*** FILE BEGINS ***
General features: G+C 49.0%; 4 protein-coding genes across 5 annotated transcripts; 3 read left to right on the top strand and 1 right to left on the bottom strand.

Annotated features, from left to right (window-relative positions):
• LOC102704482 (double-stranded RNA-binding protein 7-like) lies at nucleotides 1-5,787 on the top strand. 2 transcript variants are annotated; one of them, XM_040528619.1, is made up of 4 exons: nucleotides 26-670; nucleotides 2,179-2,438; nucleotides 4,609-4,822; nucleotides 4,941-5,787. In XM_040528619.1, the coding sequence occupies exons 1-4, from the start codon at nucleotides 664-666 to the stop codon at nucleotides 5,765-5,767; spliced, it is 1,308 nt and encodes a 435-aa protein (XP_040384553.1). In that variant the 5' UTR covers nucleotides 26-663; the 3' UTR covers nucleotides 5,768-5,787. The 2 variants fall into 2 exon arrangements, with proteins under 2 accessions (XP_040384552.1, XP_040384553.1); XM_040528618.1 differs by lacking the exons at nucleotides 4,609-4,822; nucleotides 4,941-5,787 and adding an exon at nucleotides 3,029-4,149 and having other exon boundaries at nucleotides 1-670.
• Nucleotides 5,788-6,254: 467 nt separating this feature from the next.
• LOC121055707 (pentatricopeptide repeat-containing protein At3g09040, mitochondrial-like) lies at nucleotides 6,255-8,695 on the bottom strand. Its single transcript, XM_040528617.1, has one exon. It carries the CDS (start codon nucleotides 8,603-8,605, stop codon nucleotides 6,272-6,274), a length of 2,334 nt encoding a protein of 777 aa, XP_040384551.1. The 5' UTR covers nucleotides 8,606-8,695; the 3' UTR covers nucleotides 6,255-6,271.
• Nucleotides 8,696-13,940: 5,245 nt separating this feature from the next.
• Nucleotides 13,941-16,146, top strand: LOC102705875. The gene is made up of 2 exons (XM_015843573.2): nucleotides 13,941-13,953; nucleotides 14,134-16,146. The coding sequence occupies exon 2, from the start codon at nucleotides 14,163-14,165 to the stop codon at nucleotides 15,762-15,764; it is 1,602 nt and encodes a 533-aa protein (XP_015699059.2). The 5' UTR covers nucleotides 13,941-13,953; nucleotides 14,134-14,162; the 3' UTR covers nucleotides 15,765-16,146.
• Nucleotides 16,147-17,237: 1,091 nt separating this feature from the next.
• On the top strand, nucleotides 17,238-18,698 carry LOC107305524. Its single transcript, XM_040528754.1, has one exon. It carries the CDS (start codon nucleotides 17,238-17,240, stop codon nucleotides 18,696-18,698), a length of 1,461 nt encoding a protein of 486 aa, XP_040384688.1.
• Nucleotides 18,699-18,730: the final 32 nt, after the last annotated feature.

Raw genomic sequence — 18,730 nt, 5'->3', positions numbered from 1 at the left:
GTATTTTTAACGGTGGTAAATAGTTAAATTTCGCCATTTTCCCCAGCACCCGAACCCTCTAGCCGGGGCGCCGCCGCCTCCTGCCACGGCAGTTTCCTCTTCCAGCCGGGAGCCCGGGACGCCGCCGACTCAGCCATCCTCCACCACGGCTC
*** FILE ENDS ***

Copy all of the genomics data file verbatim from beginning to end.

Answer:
General features: G+C 49.0%; 4 protein-coding genes across 5 annotated transcripts; 3 read left to right on the top strand and 1 right to left on the bottom strand.

Annotated features, from left to right (window-relative positions):
• LOC102704482 (double-stranded RNA-binding protein 7-like) lies at nucleotides 1-5,787 on the top strand. 2 transcript variants are annotated; one of them, XM_040528619.1, is made up of 4 exons: nucleotides 26-670; nucleotides 2,179-2,438; nucleotides 4,609-4,822; nucleotides 4,941-5,787. In XM_040528619.1, the coding sequence occupies exons 1-4, from the start codon at nucleotides 664-666 to the stop codon at nucleotides 5,765-5,767; spliced, it is 1,308 nt and encodes a 435-aa protein (XP_040384553.1). In that variant the 5' UTR covers nucleotides 26-663; the 3' UTR covers nucleotides 5,768-5,787. The 2 variants fall into 2 exon arrangements, with proteins under 2 accessions (XP_040384552.1, XP_040384553.1); XM_040528618.1 differs by lacking the exons at nucleotides 4,609-4,822; nucleotides 4,941-5,787 and adding an exon at nucleotides 3,029-4,149 and having other exon boundaries at nucleotides 1-670.
• Nucleotides 5,788-6,254: 467 nt separating this feature from the next.
• LOC121055707 (pentatricopeptide repeat-containing protein At3g09040, mitochondrial-like) lies at nucleotides 6,255-8,695 on the bottom strand. Its single transcript, XM_040528617.1, has one exon. It carries the CDS (start codon nucleotides 8,603-8,605, stop codon nucleotides 6,272-6,274), a length of 2,334 nt encoding a protein of 777 aa, XP_040384551.1. The 5' UTR covers nucleotides 8,606-8,695; the 3' UTR covers nucleotides 6,255-6,271.
• Nucleotides 8,696-13,940: 5,245 nt separating this feature from the next.
• Nucleotides 13,941-16,146, top strand: LOC102705875. The gene is made up of 2 exons (XM_015843573.2): nucleotides 13,941-13,953; nucleotides 14,134-16,146. The coding sequence occupies exon 2, from the start codon at nucleotides 14,163-14,165 to the stop codon at nucleotides 15,762-15,764; it is 1,602 nt and encodes a 533-aa protein (XP_015699059.2). The 5' UTR covers nucleotides 13,941-13,953; nucleotides 14,134-14,162; the 3' UTR covers nucleotides 15,765-16,146.
• Nucleotides 16,147-17,237: 1,091 nt separating this feature from the next.
• On the top strand, nucleotides 17,238-18,698 carry LOC107305524. Its single transcript, XM_040528754.1, has one exon. It carries the CDS (start codon nucleotides 17,238-17,240, stop codon nucleotides 18,696-18,698), a length of 1,461 nt encoding a protein of 486 aa, XP_040384688.1.
• Nucleotides 18,699-18,730: the final 32 nt, after the last annotated feature.

Raw genomic sequence — 18,730 nt, 5'->3', positions numbered from 1 at the left:
GTATTTTTAACGGTGGTAAATAGTTAAATTTCGCCATTTTCCCCAGCACCCGAACCCTCTAGCCGGGGCGCCGCCGCCTCCTGCCACGGCAGTTTCCTCTTCCAGCCGGGAGCCCGGGACGCCGCCGACTCAGCCATCCTCCACCACGGCTC